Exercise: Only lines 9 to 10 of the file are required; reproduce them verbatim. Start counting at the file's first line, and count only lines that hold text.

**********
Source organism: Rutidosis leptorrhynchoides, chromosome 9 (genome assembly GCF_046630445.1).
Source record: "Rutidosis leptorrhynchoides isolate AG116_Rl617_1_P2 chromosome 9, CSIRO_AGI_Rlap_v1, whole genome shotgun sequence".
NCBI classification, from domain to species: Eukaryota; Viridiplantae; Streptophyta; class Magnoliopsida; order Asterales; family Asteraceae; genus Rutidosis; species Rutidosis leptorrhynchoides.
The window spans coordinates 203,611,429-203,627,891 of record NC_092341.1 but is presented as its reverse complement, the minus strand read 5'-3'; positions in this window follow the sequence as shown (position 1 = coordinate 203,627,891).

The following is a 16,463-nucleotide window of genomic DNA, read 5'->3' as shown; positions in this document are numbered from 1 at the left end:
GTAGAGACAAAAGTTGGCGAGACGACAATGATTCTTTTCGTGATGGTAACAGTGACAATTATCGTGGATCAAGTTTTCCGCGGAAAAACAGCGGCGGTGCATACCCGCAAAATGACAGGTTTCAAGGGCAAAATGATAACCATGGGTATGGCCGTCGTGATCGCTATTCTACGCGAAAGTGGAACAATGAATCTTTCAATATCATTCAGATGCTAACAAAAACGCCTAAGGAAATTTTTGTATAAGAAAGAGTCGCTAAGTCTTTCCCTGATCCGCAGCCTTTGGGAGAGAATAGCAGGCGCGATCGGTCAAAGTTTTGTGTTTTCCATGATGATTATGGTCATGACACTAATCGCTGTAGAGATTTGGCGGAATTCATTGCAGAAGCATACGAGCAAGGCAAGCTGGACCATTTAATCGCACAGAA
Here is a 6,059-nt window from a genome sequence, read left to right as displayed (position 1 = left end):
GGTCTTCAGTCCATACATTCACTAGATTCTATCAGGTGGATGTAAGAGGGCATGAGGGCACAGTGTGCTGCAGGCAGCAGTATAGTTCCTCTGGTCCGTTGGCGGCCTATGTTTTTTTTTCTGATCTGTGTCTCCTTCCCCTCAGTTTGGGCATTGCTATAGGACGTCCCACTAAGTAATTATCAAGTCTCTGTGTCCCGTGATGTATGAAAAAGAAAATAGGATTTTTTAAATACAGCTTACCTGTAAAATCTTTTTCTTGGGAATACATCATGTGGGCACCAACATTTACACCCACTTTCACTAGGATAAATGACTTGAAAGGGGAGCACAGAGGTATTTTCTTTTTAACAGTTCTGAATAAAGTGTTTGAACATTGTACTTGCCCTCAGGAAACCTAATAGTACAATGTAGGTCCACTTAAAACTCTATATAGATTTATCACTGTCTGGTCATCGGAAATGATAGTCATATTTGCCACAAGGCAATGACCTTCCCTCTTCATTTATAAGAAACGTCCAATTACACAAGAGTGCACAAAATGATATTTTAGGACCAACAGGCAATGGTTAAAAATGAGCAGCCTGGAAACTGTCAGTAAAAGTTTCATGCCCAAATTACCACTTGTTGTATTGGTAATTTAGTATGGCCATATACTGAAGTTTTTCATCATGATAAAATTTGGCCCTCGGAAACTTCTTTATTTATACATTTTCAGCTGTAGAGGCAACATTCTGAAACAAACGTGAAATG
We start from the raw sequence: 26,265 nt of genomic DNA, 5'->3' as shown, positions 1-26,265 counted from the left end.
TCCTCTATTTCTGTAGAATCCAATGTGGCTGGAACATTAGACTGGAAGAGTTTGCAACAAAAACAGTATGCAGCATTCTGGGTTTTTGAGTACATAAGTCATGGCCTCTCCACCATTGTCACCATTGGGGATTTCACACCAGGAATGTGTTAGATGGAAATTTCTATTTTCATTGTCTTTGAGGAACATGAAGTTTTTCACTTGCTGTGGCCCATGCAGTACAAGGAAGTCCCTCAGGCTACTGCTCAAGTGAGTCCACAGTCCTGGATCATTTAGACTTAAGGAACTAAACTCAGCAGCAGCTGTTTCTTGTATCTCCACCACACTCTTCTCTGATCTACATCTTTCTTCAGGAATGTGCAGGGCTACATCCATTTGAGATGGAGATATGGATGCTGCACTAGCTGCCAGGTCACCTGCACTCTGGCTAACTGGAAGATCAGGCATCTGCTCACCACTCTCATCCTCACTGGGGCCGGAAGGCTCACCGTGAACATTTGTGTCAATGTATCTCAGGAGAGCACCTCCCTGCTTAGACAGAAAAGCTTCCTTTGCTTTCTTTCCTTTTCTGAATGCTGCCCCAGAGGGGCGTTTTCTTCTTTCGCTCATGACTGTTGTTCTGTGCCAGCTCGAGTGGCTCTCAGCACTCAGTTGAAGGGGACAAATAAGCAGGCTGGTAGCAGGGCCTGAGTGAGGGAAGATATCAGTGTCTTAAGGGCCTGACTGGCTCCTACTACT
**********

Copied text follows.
We start from the raw sequence: 26,265 nt of genomic DNA, 5'->3' as shown, positions 1-26,265 counted from the left end.
TCCTCTATTTCTGTAGAATCCAATGTGGCTGGAACATTAGACTGGAAGAGTTTGCAACAAAAACAGTATGCAGCATTCTGGGTTTTTGAGTACATAAGTCATGGCCTCTCCACCATTGTCACCATTGGGGATTTCACACCAGGAATGTGTTAGATGGAAATTTCTATTTTCATTGTCTTTGAGGAACATGAAGTTTTTCACTTGCTGTGGCCCATGCAGTACAAGGAAGTCCCTCAGGCTACTGCTCAAGTGAGTCCACAGTCCTGGATCATTTAGACTTAAGGAACTAAACTCAGCAGCAGCTGTTTCTTGTATCTCCACCACACTCTTCTCTGATCTACATCTTTCTTCAGGAATGTGCAGGGCTACATCCATTTGAGATGGAGATATGGATGCTGCACTAGCTGCCAGGTCACCTGCACTCTGGCTAACTGGAAGATCAGGCATCTGCTCACCACTCTCATCCTCACTGGGGCCGGAAGGCTCACCGTGAACATTTGTGTCAATGTATCTCAGGAGAGCACCTCCCTGCTTAGACAGAAAAGCTTCCTTTGCTTTCTTTCCTTTTCTGAATGCTGCCCCAGAGGGGCGTTTTCTTCTTTCGCTCATGACTGTTGTTCTGTGCCAGCTCGAGTGGCTCTCAGCACTCAGTTGAAGGGGACAAATAAGCAGGCTGGTAGCAGGGCCTGAGTGAGGGAAGATATCAGTGTCTTAAGGGCCTGACTGGCTCCTACTACT